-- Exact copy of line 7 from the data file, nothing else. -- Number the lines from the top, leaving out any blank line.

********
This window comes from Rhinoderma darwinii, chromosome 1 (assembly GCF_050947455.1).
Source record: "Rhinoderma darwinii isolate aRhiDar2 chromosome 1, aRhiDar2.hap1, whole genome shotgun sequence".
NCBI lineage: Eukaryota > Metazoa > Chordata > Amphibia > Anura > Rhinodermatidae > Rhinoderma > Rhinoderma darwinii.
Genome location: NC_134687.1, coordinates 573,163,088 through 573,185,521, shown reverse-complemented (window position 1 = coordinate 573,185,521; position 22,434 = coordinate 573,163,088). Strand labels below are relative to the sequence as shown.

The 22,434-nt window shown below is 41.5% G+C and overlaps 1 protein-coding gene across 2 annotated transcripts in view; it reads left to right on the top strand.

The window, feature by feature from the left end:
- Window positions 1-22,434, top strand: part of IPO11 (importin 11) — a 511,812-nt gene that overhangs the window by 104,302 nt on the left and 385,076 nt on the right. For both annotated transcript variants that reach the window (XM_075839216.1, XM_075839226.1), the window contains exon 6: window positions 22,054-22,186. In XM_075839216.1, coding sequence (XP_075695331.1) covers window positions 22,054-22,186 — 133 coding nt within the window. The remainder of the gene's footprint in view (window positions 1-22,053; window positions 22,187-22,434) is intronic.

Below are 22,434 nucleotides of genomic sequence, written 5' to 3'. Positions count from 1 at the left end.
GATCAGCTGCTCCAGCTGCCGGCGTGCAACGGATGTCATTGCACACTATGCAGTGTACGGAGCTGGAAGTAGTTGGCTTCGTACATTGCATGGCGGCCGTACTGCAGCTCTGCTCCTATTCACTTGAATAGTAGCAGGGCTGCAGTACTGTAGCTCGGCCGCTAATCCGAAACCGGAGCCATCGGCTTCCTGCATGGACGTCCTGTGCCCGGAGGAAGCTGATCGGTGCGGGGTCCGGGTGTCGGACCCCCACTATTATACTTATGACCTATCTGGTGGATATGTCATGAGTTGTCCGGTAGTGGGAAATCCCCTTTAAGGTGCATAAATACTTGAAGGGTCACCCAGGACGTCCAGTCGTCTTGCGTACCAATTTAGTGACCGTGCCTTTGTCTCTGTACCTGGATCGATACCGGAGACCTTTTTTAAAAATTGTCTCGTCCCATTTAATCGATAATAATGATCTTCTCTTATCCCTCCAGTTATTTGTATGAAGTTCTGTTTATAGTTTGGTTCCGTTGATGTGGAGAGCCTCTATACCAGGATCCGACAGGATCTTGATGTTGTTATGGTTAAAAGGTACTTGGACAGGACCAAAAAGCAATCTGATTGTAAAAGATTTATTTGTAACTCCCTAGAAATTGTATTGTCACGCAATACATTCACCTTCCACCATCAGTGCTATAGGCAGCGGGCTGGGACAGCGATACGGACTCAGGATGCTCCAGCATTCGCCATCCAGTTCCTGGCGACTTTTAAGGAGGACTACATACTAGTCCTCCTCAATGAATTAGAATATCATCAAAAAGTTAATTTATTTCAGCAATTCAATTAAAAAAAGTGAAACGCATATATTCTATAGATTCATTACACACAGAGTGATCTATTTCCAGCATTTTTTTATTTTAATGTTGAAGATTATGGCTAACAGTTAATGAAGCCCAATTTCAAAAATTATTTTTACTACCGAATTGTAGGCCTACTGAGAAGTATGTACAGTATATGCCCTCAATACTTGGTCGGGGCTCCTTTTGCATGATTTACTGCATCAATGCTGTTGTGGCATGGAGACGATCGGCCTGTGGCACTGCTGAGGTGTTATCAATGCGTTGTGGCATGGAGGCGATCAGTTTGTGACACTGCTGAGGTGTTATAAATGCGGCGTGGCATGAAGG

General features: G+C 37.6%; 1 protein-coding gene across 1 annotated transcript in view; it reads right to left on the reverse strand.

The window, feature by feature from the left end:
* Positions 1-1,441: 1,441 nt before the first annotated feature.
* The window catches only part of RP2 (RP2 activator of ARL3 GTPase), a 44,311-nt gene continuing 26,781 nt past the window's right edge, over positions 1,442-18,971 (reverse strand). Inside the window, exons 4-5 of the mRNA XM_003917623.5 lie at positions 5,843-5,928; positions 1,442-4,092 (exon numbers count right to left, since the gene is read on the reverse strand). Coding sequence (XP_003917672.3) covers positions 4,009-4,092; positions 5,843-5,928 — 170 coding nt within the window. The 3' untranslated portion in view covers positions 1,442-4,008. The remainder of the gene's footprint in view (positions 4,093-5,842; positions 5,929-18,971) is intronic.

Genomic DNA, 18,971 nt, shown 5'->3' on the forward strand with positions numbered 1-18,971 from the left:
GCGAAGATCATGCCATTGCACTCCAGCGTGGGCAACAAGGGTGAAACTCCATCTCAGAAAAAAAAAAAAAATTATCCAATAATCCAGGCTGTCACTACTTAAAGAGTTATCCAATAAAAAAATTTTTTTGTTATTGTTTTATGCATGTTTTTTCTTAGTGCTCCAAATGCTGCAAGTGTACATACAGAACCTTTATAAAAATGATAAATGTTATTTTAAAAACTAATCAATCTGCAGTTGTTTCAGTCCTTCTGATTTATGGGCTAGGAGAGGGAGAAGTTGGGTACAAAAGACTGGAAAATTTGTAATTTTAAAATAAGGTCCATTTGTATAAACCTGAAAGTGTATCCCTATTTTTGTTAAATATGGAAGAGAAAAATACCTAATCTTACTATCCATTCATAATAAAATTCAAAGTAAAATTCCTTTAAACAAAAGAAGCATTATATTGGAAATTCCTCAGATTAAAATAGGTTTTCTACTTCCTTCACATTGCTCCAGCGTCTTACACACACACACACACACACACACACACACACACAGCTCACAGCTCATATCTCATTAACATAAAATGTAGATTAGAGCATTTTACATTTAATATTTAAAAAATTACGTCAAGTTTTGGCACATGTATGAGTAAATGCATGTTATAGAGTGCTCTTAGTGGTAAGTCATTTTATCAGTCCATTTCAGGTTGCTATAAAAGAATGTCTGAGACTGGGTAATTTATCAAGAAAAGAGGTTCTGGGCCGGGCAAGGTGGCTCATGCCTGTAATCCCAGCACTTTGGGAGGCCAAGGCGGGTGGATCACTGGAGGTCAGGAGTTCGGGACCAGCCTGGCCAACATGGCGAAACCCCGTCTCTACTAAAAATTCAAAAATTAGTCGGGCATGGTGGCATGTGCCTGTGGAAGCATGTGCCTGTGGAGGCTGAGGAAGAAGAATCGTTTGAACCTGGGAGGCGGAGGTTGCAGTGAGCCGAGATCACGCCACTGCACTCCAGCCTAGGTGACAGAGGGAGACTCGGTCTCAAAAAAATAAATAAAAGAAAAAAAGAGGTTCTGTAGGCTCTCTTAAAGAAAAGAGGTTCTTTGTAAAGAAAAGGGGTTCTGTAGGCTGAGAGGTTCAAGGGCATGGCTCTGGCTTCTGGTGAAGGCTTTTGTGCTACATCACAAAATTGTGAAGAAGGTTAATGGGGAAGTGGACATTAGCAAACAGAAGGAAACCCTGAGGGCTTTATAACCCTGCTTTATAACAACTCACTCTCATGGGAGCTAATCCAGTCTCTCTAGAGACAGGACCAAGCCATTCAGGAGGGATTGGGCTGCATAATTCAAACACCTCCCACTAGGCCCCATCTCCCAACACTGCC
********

- Window positions 1-22,434, top strand: part of IPO11 (importin 11) — a 511,812-nt gene that overhangs the window by 104,302 nt on the left and 385,076 nt on the right. For both annotated transcript variants that reach the window (XM_075839216.1, XM_075839226.1), the window contains exon 6: window positions 22,054-22,186. In XM_075839216.1, coding sequence (XP_075695331.1) covers window positions 22,054-22,186 — 133 coding nt within the window. The remainder of the gene's footprint in view (window positions 1-22,053; window positions 22,187-22,434) is intronic.